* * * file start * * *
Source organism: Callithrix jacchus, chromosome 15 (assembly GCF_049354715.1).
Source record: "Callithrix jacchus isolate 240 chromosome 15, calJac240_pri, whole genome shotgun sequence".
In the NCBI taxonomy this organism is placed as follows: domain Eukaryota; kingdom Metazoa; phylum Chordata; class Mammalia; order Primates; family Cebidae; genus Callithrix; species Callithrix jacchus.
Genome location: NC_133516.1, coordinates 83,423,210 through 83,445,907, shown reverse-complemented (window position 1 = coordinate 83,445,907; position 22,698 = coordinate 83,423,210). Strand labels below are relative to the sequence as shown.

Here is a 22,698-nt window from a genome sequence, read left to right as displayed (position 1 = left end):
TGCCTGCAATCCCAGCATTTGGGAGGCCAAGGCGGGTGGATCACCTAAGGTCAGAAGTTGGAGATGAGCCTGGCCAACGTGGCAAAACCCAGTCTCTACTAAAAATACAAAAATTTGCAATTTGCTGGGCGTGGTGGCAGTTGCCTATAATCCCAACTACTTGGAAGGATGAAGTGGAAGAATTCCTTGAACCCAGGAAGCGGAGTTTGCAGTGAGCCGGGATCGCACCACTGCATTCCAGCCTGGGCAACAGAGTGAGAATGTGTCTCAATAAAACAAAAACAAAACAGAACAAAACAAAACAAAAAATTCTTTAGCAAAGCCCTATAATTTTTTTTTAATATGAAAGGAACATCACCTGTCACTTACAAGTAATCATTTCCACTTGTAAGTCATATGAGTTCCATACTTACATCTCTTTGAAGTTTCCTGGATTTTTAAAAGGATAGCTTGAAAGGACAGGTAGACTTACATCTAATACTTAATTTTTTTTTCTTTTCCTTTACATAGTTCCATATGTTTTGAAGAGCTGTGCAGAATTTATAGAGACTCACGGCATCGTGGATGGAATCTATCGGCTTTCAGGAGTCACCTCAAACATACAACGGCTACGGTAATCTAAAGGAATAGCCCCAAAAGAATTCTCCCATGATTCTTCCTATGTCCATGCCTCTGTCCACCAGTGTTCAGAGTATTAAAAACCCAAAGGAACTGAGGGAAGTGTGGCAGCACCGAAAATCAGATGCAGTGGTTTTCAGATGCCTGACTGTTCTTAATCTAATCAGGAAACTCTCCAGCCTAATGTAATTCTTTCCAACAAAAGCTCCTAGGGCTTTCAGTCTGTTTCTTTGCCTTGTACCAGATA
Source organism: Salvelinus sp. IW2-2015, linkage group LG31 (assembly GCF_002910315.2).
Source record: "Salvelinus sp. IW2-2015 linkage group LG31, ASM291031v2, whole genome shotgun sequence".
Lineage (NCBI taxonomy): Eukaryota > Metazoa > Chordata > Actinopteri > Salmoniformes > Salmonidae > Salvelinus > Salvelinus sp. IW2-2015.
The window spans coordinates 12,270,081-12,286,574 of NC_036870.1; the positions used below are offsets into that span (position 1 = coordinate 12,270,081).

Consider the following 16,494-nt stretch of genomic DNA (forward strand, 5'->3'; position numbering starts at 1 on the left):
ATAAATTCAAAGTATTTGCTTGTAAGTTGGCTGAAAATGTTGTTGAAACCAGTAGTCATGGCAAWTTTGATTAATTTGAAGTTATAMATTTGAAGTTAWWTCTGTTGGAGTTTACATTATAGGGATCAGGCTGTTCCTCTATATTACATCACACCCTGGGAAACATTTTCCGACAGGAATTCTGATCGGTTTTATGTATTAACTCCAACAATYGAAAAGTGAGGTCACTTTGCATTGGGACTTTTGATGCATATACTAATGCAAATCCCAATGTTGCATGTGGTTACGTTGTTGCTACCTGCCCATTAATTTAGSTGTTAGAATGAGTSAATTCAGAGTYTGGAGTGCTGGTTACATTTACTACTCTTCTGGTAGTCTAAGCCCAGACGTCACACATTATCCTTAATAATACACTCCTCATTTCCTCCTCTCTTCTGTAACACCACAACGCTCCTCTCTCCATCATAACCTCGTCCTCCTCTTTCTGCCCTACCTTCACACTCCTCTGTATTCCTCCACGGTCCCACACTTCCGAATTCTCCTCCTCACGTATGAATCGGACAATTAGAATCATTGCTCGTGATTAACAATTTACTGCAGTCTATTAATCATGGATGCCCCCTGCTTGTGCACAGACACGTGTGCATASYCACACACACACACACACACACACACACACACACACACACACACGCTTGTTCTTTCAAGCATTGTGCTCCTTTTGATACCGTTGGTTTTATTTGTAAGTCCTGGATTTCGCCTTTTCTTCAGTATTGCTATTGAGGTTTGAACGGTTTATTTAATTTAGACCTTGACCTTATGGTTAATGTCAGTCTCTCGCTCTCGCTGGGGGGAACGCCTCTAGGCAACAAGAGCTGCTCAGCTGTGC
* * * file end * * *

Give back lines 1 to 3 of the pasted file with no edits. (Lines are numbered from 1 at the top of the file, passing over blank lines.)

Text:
Source organism: Callithrix jacchus, chromosome 15 (assembly GCF_049354715.1).
Source record: "Callithrix jacchus isolate 240 chromosome 15, calJac240_pri, whole genome shotgun sequence".
In the NCBI taxonomy this organism is placed as follows: domain Eukaryota; kingdom Metazoa; phylum Chordata; class Mammalia; order Primates; family Cebidae; genus Callithrix; species Callithrix jacchus.